- Details on how energy efficiency impacted the results of TVA’s 2019 integrated resource plan (IRP), and
- How TVA plans to use energy efficiency in its next IRP.
In 2018, TVA instituted a Grid Access Charge that serves as a fixed fee on its local utility customers. TVA’s utilities then tend to pass these along to customers through higher fixed fees on monthly bills, distorting the cost-effectiveness of customer investments like energy efficiency and rooftop solar. SACE, through open records requests, found backroom presentations TVA gave on why it was instituting the GAC: to quell customer-sited solar. The Committee letter asks for TVA’s purpose in instituting the GAC, data on how local utilities are passing those costs on to their customers, and data on the impact on distributed solar installations.
The letter also asks TVA to defend the fact that wind and solar only provide 3% of generation, according to the utility’s own data, and to describe what kind of contracts TVA has available to small renewable power projects through the federal program under the Public Utility Regulatory Policies Act of 1978.
Carbon reduction timeline
In January of 2021, President Biden issued Executive Order 14008 that initiated a “government-wide” effort to achieve “a carbon pollution-free electricity sector no later than 2035.” TVA’s carbon-reduction “aspirations” fall short of that at only 80% reduction by 2035, net-zero by 2050. The letter asks TVA to explain how it is revising its “aspirations” based on the EO. The letter also asks what TVA is doing to minimize its use of fossil gas, given the potency of methane as a greenhouse gas, and to source its gas from companies that focus on minimizing methane emissions.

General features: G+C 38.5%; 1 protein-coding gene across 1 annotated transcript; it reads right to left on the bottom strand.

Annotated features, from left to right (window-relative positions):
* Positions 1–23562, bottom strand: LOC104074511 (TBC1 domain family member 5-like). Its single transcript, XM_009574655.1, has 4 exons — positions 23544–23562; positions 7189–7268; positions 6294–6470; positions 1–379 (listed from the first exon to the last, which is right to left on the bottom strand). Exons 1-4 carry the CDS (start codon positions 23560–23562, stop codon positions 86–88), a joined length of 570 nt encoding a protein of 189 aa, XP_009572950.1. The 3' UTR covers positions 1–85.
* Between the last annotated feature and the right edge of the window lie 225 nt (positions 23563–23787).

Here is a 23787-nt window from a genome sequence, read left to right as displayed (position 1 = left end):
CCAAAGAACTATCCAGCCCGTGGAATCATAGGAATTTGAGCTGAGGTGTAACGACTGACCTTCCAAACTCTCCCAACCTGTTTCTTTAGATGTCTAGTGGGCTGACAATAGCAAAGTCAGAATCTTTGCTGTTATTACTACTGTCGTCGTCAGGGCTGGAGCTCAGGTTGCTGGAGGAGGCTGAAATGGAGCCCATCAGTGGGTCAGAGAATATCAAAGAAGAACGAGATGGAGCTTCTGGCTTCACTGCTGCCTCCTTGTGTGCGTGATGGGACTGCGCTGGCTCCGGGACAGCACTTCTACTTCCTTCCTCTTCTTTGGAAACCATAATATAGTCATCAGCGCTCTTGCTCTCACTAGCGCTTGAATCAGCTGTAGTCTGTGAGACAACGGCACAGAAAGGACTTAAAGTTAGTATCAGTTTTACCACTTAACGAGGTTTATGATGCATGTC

The letter asks for the status of the environmental impact statements on the retirement and replacement of the Cumberland and Kingston coal plants, as well as a broader question asking for TVA’s plan to retire its entire coal fleet. Citing cost concerns and reliability risks, TVA announced in April 2021 it is planning to retire the remainder of its coal-fired power fleet, one of the oldest in the country, by 2035. One of the options it’s considering to replace aging coal plants with is fossil gas.
Funds for anti-environment lobbying
The letter’s last two questions involve TVA’s membership in an organization called the Utility Air Resources Group (UARG), which served as a lobbying and litigating front for many utilities to attempt to roll back clean air and clean water regulations. TVA’s own inspector general looked at TVA’s participation in the group and was not able to conclude whether money funneled from TVA to UARG’s lobbying or litigation efforts. The letter asks TVA to outline safeguards TVA has adopted “to ensure that ratepayer funds are not spent on lobbying or litigation opposing public health and welfare regulations.” Further, the letter asks for information about TVA funding actions similar to those conducted under UARG under another name.
For now, we wait and see what TVA says in its response, which must be made public, on February 2. We will report back on that response and any additional actions that may come out of that. If TVA’s response is highly insufficient or raises additional issues, the Committee can issue another oversight letter or initiate an oversight hearing.